Yes, Jesus. It is good to be here. Isn’t this just the right summary of the Transfiguration? Indeed, how good it is to be here and yet how good it needs to be for those not there? That is, in part, why Transfiguration is where it is in the church year. It is so good to be here — to point to Jesus’ acts of divinity. To witness to Jesus’ revelations of who God might be. But to see where and when God’s epiphanies actually impinge on our present necessitates Lent. And Good Friday. And Easter.
Lest we preach a sermon that only says, “there’s more to the story,” or “you can’t hang on to the present” or, “God’s glory cannot be contained,” all really boring sermons, in my opinion, we need to preach that Transfiguration is no mere transition. Transfiguration is no simple revelation. No, Transfiguration is transfiguration. There is just no way you can be the same after an event like this. And that is the point.
In part, Transfiguration Sunday here and now is perfect. What will you do with Jesus’ epiphanies now that you are going into Lent? What will you do with God’s revelations once you realize where they lead? What will you do with “this is my beloved child” once you realize these are God’s words for you?
This is the heart of Transfiguration preaching — at least how it’s positioned in the church year. Our preaching task, therefore, is to help people make this transition. That this bold statement from heaven defines Lent. That, the transition from, “you are my child,” to “this is my child,” means that you share, along with Jesus, a move from chosenness and glory to heartache and rejection. To abuse and imprisonment. To injustice and death.
Once God says, “this is my daughter, this is my son,” a declarative that we get to overhear, this is no mere baptismal affirmation anymore, or at least one where you can rest on your blessings. No, it propels you into a life, a way of being, that manifests the Kingdom of God for all to see. And when the Kingdom is visible, is palpable, you can be sure that forces perceiving it as a threat, as that which might usurp power, will be poised and ready to figure out how to extinguish its light. No wonder Peter had to sit for a bit in, “it’s good to be here.” Post-Transfiguration life is not for the faint of heart.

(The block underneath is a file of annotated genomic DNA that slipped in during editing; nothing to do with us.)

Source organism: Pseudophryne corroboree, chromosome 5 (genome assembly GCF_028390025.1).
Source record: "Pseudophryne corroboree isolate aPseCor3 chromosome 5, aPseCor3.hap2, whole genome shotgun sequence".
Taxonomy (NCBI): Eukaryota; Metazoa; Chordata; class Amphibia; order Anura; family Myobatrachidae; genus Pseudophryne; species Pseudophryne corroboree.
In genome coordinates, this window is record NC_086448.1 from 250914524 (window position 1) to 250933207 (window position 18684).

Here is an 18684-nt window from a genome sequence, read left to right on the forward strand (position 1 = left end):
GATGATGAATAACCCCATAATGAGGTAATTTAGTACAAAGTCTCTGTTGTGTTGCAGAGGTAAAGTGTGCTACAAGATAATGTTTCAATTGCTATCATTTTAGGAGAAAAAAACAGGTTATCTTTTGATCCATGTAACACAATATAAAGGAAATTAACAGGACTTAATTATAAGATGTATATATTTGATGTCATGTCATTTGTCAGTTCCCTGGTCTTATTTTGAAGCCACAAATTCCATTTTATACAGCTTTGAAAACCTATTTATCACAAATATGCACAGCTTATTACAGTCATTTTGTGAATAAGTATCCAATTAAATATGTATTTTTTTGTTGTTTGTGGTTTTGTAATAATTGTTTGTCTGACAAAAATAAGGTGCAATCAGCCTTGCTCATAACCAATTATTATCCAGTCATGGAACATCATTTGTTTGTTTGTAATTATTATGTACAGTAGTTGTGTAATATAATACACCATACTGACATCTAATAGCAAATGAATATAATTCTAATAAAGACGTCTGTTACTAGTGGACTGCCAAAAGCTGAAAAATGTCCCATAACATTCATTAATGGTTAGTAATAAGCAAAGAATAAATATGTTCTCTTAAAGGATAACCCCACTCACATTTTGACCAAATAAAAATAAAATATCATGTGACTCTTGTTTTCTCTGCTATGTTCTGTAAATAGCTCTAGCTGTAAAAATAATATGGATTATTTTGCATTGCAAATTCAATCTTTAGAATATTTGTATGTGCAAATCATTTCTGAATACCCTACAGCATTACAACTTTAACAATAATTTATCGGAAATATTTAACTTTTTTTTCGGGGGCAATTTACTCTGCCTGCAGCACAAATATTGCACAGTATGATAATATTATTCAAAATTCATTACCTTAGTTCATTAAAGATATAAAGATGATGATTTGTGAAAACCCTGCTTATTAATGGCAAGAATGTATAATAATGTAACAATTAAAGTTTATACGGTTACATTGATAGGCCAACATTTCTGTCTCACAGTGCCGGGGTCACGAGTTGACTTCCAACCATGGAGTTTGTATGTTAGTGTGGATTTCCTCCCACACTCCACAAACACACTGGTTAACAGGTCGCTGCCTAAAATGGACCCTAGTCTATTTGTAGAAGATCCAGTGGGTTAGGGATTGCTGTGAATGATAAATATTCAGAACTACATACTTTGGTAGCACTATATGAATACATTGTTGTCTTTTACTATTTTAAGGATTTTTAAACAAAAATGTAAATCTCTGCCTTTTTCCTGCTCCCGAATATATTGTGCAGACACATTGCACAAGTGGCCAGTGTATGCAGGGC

But we try to stay where we are. That’s the safe option, after all. Same. Staid. Solid. I get it. Especially when we see what we have known, on which we have relied, in whom we’ve believed all crumbling before our very eyes. Whether these disintegrating edifices are our churches, our denominations, our democracy — or our relationships, our communities, our country — too often our only options in response appear to be pop up tents, quick fixes, provincial vision statements, or nearsighted adaptations — none of which actually trust in a future that God holds.
This leads to another overlooked truth of the Transfiguration — that what we’ve seen so far is nothing compared to what’s in store. The Transfiguration is no mere demonstration of God’s glory, but that which insists God’s glory will persist in the midst of and in spite of all that would point to the contrary.
The Transfiguration reveals the power of our present because of God’s presence in Jesus, but it also points to the potential of our future. That’s what Peter could not see. But, we can’t blame him or think we could do better. Because, we can’t. We constantly and continually try to contain the present. And why? Because we believe, falsely, that the present is that which can be controlled and therefore, our futures as well. And so, our default decisions are likely dependent on the assumption that our lives will willingly bend to our momentary needs and our contextual commitments.
This delusion, therefore, demands the claim of the Transfiguration in all of its fullness and refuses to narrate this event in Jesus’ life as just one more miracle story. If the Transfiguration is to mean anything for our lives, it simply has to be that which intrudes on our present, changes our present, and contends that we imagine our future in a different kind of way — a Lenten way, a crucifixion way, a resurrection way. Because any revelation of Jesus’ teaching, preaching, pastoral care, or, even presence reveals our future and claims our future.
And so, Dear Working Preachers, are we ready to embrace a new future? Are we ready to have our future claimed by God? One that is not just inhabiting space or intent on constructing places that define and limit, that restrain and monitor, but a future where the grandeur of Moses and Elijah, the sheer grace of God’s covenants with God’s people explode our expectations? Can we all admit that a transfigured God demands a transfigured believer — and damn, that’s me?
A transfigured believer is one who insists that God’s glory is not a self-individualized endeavor but needs to be experienced by all. A transfigured believer is one who insists that those constrained by any form of myopic theologies be freed. And, a transfigured believer is one who knows that this is the divine moment that makes getting to the cross possible and crosses over into Lent holding that to heart.